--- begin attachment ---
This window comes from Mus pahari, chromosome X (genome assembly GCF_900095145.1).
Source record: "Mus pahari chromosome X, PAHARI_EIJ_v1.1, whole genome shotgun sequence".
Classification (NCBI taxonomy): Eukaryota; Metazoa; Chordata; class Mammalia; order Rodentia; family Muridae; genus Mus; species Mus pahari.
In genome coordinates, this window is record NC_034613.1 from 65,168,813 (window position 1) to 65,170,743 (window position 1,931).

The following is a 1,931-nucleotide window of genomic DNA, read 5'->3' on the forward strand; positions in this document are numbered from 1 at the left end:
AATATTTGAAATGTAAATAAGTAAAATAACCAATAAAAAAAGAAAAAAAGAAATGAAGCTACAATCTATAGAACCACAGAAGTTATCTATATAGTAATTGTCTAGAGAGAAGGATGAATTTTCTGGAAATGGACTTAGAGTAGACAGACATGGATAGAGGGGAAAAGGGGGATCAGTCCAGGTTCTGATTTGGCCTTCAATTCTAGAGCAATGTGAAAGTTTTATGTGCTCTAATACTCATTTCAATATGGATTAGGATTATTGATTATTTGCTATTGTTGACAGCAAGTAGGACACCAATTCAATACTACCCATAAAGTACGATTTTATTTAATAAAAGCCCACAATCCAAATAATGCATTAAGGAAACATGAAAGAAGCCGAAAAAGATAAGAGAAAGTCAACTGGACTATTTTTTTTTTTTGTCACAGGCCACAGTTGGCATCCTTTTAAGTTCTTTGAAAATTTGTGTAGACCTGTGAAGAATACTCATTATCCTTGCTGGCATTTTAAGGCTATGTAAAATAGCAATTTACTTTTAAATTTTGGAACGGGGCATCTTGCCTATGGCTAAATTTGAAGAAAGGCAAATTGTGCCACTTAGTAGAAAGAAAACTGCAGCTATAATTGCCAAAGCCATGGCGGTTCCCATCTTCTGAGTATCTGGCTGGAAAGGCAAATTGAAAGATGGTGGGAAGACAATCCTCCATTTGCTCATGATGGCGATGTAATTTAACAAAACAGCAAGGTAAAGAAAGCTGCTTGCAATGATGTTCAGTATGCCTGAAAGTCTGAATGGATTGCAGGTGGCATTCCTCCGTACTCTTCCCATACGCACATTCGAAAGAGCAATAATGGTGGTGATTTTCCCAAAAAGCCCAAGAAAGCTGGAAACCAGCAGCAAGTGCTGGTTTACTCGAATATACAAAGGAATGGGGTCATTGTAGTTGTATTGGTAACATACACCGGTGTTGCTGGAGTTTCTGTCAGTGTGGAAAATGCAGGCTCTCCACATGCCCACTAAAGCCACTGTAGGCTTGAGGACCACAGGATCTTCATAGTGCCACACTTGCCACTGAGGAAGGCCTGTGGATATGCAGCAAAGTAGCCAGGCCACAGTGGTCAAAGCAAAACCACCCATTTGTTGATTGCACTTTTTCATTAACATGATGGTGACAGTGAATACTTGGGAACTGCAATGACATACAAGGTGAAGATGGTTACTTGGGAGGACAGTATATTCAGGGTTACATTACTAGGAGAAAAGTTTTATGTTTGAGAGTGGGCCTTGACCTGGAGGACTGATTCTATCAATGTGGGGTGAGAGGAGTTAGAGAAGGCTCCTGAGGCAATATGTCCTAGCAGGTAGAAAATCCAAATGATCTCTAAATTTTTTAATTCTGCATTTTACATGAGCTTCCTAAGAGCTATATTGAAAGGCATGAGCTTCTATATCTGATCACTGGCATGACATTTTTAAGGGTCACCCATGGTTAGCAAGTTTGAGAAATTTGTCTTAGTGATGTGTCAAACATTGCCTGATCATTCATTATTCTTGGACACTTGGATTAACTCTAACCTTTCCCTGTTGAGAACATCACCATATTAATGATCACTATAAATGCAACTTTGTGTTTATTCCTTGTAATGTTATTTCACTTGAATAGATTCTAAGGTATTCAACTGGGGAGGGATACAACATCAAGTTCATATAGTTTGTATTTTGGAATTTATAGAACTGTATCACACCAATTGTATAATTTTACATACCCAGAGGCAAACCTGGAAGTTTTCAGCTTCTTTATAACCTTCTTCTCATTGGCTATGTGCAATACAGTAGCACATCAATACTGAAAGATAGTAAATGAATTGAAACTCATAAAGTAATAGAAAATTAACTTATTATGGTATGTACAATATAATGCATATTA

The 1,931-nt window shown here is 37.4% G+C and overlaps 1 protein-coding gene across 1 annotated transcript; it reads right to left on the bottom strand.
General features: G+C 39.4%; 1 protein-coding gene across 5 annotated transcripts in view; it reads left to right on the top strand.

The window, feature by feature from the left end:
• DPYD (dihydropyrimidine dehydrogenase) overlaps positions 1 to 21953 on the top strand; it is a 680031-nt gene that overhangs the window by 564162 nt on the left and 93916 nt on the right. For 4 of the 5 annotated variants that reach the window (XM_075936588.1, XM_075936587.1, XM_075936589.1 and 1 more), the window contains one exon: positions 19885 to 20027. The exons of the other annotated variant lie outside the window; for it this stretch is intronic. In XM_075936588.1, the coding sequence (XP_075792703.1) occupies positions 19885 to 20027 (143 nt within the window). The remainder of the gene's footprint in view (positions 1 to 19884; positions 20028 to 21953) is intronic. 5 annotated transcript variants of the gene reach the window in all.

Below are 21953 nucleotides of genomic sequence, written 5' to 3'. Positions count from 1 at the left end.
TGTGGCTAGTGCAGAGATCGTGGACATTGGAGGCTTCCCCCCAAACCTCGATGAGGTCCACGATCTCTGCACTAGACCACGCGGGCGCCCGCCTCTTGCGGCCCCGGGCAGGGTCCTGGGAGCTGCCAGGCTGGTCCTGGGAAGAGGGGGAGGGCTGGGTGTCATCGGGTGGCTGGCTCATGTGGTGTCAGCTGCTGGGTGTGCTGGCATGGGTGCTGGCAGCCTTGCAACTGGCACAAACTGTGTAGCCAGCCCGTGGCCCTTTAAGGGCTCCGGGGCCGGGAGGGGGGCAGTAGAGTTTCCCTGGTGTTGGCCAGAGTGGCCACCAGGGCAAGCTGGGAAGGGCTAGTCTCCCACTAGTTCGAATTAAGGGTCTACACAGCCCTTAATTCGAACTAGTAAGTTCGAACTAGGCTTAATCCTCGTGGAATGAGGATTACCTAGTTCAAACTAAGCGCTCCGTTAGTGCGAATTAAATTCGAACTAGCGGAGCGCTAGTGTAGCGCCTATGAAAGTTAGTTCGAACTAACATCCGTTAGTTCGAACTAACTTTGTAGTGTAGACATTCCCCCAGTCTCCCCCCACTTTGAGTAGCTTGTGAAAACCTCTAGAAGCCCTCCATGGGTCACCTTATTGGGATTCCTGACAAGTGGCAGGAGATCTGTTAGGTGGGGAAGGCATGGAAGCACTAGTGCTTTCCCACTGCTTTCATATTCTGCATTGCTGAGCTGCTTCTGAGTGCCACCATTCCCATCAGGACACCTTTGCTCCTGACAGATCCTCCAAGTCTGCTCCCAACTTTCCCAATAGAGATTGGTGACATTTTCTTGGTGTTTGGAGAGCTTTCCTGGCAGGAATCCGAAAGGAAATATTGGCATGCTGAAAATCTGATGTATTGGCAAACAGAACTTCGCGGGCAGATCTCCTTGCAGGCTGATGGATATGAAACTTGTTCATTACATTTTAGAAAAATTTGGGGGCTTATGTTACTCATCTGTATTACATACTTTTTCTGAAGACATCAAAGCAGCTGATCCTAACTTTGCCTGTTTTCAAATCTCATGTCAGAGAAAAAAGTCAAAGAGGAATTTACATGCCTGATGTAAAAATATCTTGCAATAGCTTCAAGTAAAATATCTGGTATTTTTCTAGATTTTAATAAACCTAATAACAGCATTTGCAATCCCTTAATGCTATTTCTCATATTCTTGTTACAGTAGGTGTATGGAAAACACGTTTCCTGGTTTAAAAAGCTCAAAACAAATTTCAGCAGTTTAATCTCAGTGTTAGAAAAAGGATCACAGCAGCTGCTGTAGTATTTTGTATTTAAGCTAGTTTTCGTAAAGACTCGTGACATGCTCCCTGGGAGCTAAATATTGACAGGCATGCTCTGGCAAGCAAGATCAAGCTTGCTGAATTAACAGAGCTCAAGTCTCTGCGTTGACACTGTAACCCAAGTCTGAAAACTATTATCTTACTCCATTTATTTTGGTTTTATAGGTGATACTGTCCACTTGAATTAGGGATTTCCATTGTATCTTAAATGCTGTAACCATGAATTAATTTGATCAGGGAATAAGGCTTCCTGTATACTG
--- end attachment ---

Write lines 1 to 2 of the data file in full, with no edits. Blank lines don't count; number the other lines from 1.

This window comes from Mus pahari, chromosome X (genome assembly GCF_900095145.1).
Source record: "Mus pahari chromosome X, PAHARI_EIJ_v1.1, whole genome shotgun sequence".